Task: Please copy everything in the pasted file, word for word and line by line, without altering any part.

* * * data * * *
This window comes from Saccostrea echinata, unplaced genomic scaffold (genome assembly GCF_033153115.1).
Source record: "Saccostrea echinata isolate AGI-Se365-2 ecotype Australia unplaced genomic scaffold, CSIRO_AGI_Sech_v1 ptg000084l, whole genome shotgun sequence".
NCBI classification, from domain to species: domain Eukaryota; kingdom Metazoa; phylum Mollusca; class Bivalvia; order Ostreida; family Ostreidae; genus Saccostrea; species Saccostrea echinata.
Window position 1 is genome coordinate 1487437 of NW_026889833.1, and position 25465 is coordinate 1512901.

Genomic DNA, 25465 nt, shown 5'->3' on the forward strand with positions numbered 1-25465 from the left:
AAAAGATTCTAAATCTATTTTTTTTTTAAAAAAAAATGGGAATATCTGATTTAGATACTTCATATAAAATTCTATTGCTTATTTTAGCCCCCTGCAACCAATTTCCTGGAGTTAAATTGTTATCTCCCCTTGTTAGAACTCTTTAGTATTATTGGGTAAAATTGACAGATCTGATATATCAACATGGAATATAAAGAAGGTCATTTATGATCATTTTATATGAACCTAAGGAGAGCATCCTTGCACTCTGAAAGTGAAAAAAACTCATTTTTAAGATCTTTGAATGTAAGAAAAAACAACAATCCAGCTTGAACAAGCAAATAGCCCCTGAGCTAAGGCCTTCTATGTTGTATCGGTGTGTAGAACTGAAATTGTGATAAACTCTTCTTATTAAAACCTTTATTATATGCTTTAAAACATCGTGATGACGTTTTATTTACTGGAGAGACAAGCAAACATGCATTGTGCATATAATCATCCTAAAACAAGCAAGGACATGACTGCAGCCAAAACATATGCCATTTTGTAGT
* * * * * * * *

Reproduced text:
This window comes from Saccostrea echinata, unplaced genomic scaffold (genome assembly GCF_033153115.1).
Source record: "Saccostrea echinata isolate AGI-Se365-2 ecotype Australia unplaced genomic scaffold, CSIRO_AGI_Sech_v1 ptg000084l, whole genome shotgun sequence".
NCBI classification, from domain to species: domain Eukaryota; kingdom Metazoa; phylum Mollusca; class Bivalvia; order Ostreida; family Ostreidae; genus Saccostrea; species Saccostrea echinata.
Window position 1 is genome coordinate 1487437 of NW_026889833.1, and position 25465 is coordinate 1512901.

Genomic DNA, 25465 nt, shown 5'->3' on the forward strand with positions numbered 1-25465 from the left:
AAAAGATTCTAAATCTATTTTTTTTTTAAAAAAAAATGGGAATATCTGATTTAGATACTTCATATAAAATTCTATTGCTTATTTTAGCCCCCTGCAACCAATTTCCTGGAGTTAAATTGTTATCTCCCCTTGTTAGAACTCTTTAGTATTATTGGGTAAAATTGACAGATCTGATATATCAACATGGAATATAAAGAAGGTCATTTATGATCATTTTATATGAACCTAAGGAGAGCATCCTTGCACTCTGAAAGTGAAAAAAACTCATTTTTAAGATCTTTGAATGTAAGAAAAAACAACAATCCAGCTTGAACAAGCAAATAGCCCCTGAGCTAAGGCCTTCTATGTTGTATCGGTGTGTAGAACTGAAATTGTGATAAACTCTTCTTATTAAAACCTTTATTATATGCTTTAAAACATCGTGATGACGTTTTATTTACTGGAGAGACAAGCAAACATGCATTGTGCATATAATCATCCTAAAACAAGCAAGGACATGACTGCAGCCAAAACATATGCCATTTTGTAGT